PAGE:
Remember when The Dandy Warhols were last relevant? I know, it’s hard. But search your brain’s depth, try to remember a time when leaving home without your Discman wasn’t an option and dudes weren’t yet into skinny jeans.

Despite being around since the mid-’90s, Portland’s own Dandy Warhols blasted into stereos and consequently hearts when they released Thirteen Tales from Urban Bohemia in 2000; an album that killed it on so many genre-defying levels, bridging the gap between radio rock and indie rock. Following it up with Welcome to the Monkey House brought an onslaught of satisfaction from indie rockers everywhere only for it to be coat-tailed by disappointment. The feeling of discontent ultimately came from contrived disillusionment within The Dandy Warhols’ inability to create an inventive album again. Though, not for lack of trying, The Dandy’s discography reads like a “choose your own adventure” leading you down the same bubblegum coated hallway over and over again. At least that was the case until Distortland.

Distortland is a surprising twist of fate for the The Dandy Warhols. Starting slow, the first two tracks are miss-able. After a double shot of glorified synth-pop/rock, it’s easy to lose faith in the old guys when in comes a track called “Pope Reverend Jim” fired up by dirty guitar licks; the rest of the album takes off on a high note.

The Dandy Warhols honed a sound they’ve been seemingly trying to craft for over a decade – aka life since Welcome to the Monkey House, the “We Used to Be Friends” era. An alternative indie rock album at its core, Distortland doesn’t shy away from those early genre-defying feels. Surf rock slides in a psychedelia haze mixed in with early punk – think Dick Dale with The Iguanas – it’s how the album flows so damn well!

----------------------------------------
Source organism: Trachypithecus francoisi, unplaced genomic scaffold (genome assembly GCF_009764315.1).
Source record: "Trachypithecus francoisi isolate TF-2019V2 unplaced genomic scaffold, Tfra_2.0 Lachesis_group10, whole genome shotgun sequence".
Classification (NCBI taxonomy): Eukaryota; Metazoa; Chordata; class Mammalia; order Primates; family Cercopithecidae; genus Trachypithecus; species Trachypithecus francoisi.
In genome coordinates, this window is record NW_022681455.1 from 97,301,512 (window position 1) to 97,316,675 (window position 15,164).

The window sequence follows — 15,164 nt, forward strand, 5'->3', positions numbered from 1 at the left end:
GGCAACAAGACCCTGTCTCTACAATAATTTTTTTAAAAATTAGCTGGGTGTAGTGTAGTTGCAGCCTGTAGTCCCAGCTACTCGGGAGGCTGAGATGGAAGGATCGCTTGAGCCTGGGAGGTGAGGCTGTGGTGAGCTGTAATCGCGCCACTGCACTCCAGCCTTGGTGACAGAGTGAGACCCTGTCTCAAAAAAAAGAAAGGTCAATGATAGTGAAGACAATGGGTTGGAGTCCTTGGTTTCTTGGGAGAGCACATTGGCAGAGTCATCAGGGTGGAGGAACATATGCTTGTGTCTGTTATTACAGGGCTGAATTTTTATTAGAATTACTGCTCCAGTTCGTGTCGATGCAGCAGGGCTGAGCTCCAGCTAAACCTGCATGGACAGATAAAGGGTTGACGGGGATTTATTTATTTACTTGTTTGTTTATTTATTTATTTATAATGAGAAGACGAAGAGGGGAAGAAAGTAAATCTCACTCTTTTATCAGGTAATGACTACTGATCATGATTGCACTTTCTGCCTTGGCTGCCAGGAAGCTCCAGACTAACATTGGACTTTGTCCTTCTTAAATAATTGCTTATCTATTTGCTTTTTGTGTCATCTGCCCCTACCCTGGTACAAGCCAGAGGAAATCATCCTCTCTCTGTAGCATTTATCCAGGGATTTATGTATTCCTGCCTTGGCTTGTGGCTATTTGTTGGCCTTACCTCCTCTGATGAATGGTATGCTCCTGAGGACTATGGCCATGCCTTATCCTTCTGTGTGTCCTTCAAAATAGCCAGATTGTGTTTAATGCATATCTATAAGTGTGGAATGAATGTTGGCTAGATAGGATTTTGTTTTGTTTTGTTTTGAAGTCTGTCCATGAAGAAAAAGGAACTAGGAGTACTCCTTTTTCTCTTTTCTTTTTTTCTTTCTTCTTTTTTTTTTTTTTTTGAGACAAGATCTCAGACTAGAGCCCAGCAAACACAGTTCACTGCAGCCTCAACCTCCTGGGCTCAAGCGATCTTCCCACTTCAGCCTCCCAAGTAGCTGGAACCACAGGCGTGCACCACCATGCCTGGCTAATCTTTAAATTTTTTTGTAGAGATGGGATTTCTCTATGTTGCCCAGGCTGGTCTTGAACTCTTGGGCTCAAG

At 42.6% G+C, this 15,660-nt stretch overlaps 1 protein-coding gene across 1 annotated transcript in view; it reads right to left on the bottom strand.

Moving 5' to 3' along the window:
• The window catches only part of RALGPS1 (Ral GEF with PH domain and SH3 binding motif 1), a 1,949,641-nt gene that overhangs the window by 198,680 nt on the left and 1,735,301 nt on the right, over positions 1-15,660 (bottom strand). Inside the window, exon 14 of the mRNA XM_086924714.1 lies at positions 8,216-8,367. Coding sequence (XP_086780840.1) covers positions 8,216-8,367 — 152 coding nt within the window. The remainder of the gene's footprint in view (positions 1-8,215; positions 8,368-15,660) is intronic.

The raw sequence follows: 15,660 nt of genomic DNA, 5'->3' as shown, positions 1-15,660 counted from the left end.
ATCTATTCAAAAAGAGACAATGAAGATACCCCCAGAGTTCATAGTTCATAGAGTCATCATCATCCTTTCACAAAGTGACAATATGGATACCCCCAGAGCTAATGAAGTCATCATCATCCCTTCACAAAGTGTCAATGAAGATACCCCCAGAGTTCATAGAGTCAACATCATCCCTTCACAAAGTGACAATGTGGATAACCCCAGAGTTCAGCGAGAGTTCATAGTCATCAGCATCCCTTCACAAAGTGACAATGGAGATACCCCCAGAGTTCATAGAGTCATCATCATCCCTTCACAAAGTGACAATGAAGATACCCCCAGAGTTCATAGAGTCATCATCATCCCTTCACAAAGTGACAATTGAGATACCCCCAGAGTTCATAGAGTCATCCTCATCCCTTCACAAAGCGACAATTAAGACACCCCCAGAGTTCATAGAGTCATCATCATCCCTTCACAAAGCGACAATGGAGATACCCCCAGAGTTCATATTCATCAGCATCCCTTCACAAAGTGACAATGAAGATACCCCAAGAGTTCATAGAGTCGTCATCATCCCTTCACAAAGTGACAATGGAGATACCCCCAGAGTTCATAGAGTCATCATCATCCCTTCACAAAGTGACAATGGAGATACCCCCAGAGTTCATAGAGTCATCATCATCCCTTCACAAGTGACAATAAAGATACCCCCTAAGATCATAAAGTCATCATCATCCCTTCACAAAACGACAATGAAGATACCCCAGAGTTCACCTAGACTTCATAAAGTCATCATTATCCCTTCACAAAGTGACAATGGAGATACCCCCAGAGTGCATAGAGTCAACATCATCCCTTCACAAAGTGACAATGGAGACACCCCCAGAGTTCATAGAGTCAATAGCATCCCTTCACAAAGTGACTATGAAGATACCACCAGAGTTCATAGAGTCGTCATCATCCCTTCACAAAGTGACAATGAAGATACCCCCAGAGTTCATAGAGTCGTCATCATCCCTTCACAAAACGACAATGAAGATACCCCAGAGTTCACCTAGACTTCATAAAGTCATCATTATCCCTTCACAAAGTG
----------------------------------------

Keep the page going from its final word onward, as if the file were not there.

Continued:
Lead honcho Courtney Taylor-Taylor appears to come to terms with aging through self-realization as the album revolves around more mature lyric matter. The innate sorrow in “You are Killing Me” is the kind of sad song that is accompanied by long time lovelorn hearts. It’s easy to fall back into the Dandy Warhol world with Taylor-Taylor’s signature vocals and reverent bass-line. The album ends with a more grunge-sounding track called “The Grow Up Song” whose last words drawl “I’m too old for this shit” – which you’re probably familiar with if you’ve seen Lethal Weapon…or How I Met Your Mother – lend the last bit of feeling to Distortland. If this is the mid-life crisis album, I totally dig it!

Track Listing:

01. Search Party
02. Semper Fields
03. Pope Reverend Jim
04. Catcher In The Rye
06. Give
07. You Are Killing Me
08. All The Girls In London
09. Doves
10. The Grow Up Song

Run Time: 33:26
Release Date: April 8, 2016

Check out the song “You Are Killing Me”.


Danica Bansie is a music supervisor by day, writer and live music photographer by night, and arts & culture obsessed all the moments in between. You can find her with headphones on in Vancouver, Canada.